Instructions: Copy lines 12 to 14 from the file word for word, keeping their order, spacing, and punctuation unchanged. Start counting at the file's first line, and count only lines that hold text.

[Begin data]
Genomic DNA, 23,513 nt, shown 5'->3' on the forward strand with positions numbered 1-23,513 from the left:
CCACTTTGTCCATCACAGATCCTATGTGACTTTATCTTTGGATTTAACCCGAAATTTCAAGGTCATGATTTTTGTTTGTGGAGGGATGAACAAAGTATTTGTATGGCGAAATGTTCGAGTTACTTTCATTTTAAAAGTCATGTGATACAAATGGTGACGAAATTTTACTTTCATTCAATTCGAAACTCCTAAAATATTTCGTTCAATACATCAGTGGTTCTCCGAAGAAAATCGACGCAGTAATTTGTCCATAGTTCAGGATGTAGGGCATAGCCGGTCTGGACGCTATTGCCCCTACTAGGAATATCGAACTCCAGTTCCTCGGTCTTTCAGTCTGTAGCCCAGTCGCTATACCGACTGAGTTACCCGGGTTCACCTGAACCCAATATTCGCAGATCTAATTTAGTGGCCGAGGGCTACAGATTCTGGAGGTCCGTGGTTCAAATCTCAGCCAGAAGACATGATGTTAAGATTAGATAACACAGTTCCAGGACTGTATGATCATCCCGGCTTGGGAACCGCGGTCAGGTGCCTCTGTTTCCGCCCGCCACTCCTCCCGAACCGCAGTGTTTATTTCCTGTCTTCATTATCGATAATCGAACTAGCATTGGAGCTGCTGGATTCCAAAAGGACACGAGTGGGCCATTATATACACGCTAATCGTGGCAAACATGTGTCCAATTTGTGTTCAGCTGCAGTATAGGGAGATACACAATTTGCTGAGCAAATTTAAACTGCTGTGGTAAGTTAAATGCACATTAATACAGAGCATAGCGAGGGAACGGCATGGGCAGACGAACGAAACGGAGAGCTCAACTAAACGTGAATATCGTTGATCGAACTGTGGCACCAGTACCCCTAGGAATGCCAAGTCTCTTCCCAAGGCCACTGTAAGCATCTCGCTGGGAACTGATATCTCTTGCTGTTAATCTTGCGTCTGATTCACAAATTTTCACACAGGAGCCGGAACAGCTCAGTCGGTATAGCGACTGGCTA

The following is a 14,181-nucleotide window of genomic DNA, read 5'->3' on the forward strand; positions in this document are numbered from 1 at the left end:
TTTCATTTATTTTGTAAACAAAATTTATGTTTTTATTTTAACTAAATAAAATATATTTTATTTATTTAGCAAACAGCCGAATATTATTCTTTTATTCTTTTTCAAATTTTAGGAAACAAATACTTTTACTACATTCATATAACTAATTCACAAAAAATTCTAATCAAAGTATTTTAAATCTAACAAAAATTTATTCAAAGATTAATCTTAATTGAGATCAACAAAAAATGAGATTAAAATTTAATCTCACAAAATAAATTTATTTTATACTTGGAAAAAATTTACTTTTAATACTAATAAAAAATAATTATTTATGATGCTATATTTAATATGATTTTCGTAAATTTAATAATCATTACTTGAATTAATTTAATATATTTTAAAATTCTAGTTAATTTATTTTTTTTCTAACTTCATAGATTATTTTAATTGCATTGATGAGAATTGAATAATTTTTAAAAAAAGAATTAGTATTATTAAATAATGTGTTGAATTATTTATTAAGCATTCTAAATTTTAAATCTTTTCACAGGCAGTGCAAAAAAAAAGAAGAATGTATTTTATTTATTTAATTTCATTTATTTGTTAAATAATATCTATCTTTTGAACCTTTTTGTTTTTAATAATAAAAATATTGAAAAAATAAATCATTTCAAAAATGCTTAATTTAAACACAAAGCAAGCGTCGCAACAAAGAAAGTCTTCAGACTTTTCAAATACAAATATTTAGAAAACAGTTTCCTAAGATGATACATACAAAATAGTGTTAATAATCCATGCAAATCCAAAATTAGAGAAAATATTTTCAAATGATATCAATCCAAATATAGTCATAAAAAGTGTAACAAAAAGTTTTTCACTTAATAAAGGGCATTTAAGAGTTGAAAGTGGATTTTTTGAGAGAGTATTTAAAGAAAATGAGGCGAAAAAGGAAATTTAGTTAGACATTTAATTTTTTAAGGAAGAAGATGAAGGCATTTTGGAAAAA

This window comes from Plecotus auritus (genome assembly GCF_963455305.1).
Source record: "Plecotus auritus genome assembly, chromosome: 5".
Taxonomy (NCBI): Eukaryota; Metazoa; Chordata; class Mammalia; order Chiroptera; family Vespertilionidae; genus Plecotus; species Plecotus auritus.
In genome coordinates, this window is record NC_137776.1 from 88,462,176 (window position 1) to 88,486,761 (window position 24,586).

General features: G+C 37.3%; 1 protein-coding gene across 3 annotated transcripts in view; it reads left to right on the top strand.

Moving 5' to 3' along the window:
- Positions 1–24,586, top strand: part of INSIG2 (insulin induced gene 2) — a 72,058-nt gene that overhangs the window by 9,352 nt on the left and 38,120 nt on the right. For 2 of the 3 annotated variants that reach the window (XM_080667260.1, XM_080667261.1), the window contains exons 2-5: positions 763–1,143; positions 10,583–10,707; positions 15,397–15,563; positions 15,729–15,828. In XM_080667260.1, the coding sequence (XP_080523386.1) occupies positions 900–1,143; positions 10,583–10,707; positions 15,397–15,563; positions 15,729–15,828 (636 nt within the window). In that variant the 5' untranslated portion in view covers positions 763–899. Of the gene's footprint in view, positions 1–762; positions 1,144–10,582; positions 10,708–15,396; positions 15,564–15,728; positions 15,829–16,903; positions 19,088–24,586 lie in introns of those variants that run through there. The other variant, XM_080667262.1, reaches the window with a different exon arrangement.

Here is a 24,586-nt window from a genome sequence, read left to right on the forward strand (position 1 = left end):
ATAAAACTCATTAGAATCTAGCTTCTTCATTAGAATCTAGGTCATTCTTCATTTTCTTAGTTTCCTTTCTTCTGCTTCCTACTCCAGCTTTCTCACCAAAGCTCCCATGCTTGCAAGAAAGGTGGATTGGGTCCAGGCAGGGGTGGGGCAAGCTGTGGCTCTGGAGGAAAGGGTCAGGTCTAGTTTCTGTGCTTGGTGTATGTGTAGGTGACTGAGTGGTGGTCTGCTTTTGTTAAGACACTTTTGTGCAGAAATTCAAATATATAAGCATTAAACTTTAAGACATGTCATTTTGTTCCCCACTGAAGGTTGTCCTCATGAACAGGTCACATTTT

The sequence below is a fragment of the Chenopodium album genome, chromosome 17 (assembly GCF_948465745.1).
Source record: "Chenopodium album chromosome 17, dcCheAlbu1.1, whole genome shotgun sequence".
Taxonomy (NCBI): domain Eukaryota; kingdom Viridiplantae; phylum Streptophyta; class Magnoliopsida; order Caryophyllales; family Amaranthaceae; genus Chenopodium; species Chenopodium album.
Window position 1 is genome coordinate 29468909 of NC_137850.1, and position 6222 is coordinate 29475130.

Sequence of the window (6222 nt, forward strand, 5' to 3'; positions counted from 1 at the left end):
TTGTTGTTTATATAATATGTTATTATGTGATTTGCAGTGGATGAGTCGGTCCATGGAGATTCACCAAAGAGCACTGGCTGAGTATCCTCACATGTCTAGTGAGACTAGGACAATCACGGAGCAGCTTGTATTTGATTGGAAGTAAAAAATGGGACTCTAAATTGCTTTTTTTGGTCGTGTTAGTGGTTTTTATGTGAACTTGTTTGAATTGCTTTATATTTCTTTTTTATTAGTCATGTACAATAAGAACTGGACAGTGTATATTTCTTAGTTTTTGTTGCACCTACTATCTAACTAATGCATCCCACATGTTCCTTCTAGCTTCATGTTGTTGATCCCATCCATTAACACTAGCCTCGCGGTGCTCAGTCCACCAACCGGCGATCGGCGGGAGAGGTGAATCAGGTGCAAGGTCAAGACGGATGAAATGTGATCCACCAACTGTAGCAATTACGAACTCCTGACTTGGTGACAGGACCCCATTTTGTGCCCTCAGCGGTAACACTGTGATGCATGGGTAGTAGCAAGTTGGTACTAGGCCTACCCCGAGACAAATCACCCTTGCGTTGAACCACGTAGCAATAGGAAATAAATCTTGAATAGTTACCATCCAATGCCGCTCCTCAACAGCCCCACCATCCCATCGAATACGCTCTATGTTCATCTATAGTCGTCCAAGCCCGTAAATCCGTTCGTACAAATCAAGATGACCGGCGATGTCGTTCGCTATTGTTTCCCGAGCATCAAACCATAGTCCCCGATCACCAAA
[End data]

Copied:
Here is a 24,586-nt window from a genome sequence, read left to right on the forward strand (position 1 = left end):
ATAAAACTCATTAGAATCTAGCTTCTTCATTAGAATCTAGGTCATTCTTCATTTTCTTAGTTTCCTTTCTTCTGCTTCCTACTCCAGCTTTCTCACCAAAGCTCCCATGCTTGCAAGAAAGGTGGATTGGGTCCAGGCAGGGGTGGGGCAAGCTGTGGCTCTGGAGGAAAGGGTCAGGTCTAGTTTCTGTGCTTGGTGTATGTGTAGGTGACTGAGTGGTGGTCTGCTTTTGTTAAGACACTTTTGTGCAGAAATTCAAATATATAAGCATTAAACTTTAAGACATGTCATTTTGTTCCCCACTGAAGGTTGTCCTCATGAACAGGTCACATTTT

The sequence below is a fragment of the Chenopodium album genome, chromosome 17 (assembly GCF_948465745.1).